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Sport during pregnancy: what is allowed and what is not

by Josephine Andrews
Published: Last Updated on 171 views

Sport during pregnancy puts you in a good mood, increases well-being and stabilizes the circulation. More oxygen gets into the lungs and the blood vessels and thus also to the child via the placenta. During pregnancy you can continue to do almost any sport that you have practiced before. Exceptions are hard training and sports with an increased risk of injury. Read more about exercise during pregnancy!

Sport & Pregnancy: A good team!

Sport for pregnant women has many advantages: It gives you a better body feeling, increases your self-confidence and helps you to deal with fears and stress better. Regular physical activity also strengthens your immune system and thus offers increased protection against infections. The muscles are strengthened, which leads to a more upright posture. This can significantly alleviate the back pain that is common during pregnancy.

Sport is also recommended for pregnant women in another respect: circulatory or digestive problems occur less frequently. In addition, the risk of haemorrhoids , varicose veins , thrombosis and muscle and calf cramps decreases . Last but not least, sport during pregnancy can counteract excessive weight gain and slow down excessive growth in the child. In addition, exercise is recommended during pregnancy as a therapy for gestational diabetes .

swimming during pregnancy

A particularly suitable sport for pregnant women is swimming . Aqua fitness and aqua jogging are also highly recommended. The buoyancy of the water makes every movement easier and the physical strain is less. Since the water also dissipates heat well, you don’t sweat as easily . The temperature of the water should be between 18 and 25 degrees. Since the water quality in swimming pools is constantly monitored, there is hardly any risk of infection.

Front crawl and backstroke are relaxing. When swimming breaststroke, tension in the neck and shoulder area can occur when your head is raised high – so it is better to keep your head stretched under the water with every stroke.

No diving!

Diving is not suitable as a sport for pregnant women, because holding your breath interrupts the child’s oxygen supply. Diving with compressed air cylinders is completely forbidden, as there is a risk of malformation or pulmonary embolism in the unborn child.

running sport

Pregnancy is generally not a reason to give up walking as long as everything is going normally. Walk at a leisurely pace that allows you to talk while you walk. Running can range from 20 minutes three times a week to a maximum of 45 minutes a day – you shouldn’t expect more. It is also best to discuss this with your doctor.

Warm up well before running to prevent injury, and gradually increase the effort to avoid getting out of breath. Good running shoes protect against sprains and injuries – joints and ligaments are particularly loose due to pregnancy. When it is very hot, you should not exercise outdoors during pregnancy.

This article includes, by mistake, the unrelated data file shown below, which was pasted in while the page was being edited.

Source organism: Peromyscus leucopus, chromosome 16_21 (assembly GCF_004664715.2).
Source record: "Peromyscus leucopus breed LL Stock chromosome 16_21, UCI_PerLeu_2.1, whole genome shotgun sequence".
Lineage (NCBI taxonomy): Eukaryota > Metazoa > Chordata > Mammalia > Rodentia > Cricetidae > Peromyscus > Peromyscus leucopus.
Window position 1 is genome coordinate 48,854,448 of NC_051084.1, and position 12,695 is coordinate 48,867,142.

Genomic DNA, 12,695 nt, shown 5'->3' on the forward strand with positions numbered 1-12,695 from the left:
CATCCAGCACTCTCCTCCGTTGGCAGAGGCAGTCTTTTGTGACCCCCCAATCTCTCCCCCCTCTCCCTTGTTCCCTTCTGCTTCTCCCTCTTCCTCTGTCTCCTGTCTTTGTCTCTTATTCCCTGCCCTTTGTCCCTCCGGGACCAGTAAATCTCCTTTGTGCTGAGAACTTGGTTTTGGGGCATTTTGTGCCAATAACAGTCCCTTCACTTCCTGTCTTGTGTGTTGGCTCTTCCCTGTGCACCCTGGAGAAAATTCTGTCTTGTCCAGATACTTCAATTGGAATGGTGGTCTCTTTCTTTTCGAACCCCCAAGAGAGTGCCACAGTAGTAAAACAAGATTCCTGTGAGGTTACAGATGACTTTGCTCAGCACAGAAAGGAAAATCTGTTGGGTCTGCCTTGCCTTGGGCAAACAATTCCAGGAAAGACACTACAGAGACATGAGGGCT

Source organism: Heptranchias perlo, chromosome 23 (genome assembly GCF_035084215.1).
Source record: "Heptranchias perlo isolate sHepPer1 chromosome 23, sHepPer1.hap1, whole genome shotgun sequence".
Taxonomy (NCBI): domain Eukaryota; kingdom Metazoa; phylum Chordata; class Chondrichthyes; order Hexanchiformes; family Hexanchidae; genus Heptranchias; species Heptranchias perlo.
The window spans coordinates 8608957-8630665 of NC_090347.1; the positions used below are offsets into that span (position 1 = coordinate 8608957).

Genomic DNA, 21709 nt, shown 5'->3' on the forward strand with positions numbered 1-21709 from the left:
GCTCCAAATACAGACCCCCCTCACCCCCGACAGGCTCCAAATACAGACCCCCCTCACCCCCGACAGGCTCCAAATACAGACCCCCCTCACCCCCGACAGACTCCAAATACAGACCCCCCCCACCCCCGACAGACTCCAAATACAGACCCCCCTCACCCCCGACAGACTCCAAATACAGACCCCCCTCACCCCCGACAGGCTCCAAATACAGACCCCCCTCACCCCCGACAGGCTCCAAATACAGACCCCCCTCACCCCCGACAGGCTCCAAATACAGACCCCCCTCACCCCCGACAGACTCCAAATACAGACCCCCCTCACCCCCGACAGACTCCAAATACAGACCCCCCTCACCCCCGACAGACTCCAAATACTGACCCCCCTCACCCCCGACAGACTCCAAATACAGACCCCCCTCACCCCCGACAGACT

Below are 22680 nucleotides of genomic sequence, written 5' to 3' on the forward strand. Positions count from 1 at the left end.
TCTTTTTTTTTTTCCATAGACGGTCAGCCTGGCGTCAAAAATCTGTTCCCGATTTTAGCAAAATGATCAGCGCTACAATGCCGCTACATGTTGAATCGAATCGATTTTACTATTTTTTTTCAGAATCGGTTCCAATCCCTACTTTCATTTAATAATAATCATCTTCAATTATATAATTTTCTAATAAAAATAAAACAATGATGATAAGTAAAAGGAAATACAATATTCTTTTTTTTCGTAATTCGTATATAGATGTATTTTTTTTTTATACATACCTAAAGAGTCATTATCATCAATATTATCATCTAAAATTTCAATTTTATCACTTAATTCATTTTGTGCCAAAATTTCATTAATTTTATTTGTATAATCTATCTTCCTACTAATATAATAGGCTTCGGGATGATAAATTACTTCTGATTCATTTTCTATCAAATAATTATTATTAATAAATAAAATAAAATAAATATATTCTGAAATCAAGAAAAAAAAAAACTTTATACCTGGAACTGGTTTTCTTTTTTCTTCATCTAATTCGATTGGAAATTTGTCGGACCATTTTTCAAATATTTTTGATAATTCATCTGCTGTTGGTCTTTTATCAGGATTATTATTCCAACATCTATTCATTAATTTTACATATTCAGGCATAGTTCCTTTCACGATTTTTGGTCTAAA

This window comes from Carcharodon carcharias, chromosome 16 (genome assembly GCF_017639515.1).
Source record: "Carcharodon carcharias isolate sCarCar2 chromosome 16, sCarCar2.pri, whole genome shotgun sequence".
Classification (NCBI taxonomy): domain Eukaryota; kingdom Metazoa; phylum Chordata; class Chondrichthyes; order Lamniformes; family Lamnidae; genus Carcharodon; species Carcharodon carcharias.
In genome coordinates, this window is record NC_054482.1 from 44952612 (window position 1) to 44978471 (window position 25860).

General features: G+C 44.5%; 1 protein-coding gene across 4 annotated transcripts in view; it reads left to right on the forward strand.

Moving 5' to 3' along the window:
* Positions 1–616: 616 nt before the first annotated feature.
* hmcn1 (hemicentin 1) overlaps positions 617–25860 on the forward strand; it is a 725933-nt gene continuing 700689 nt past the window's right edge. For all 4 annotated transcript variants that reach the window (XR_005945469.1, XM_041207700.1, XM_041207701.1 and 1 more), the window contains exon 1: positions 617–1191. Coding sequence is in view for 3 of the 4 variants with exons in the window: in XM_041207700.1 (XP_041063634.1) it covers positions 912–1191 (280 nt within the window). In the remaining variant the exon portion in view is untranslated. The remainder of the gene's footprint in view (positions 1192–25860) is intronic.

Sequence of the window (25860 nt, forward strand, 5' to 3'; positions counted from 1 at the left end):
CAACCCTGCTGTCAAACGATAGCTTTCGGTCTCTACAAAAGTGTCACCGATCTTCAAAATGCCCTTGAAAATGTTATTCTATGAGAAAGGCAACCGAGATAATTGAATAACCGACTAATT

Gymnastics and strength training during pregnancy

Gymnastics can also be carried out in a gentle form during pregnancy. However, make sure not to do any exercises lying on your stomach and avoid jerky movements.

You should not do any stretching exercises during strength training , as ligaments and joints are more elastic and overstretching can easily occur. Doing exercises that engage the rectus abdominis is also prohibited, as this can pull the left and right abdominal muscles apart and create a gap. So, if you do abdominal training at all, then only exercises for the oblique muscles – but it is best to wait until after the birth to train your abdominal muscles .

Heart rate as a measure of stress

The heart rate is a good way of checking the stress during sport during pregnancy. In pregnant women up to the age of 29 it should not exceed 135 to 150 beats per minute, from 30 to 39 years of age 130 to 145 beats per minute and in over 40 years of age 125 to 140 beats per minute. So always wear a heart rate monitor or take a break from time to time and measure your heart rate yourself.

Lots of benefits from exercise

For most women, pregnancy is associated with anticipation and well-being. If this also applies to you and you have also been active in sports, you do not have to do without your usual and beloved sports during pregnancy. Sportive women who give birth need fewer painkillers during childbirth, and there are also fewer suction cup or forceps deliveries. The pelvic floor is strengthened by sport, which prevents incontinence .

When you have to give up sports!

You must stop exercising immediately during pregnancy if you experience symptoms such as bleeding, cramps or premature labour. Sport for pregnant women is also prohibited if you have an acute infection, suffer from heart disease or are expecting multiple births. Basically, the following applies: In any case, first talk to your doctor about whether and which sport he recommends for you during pregnancy.

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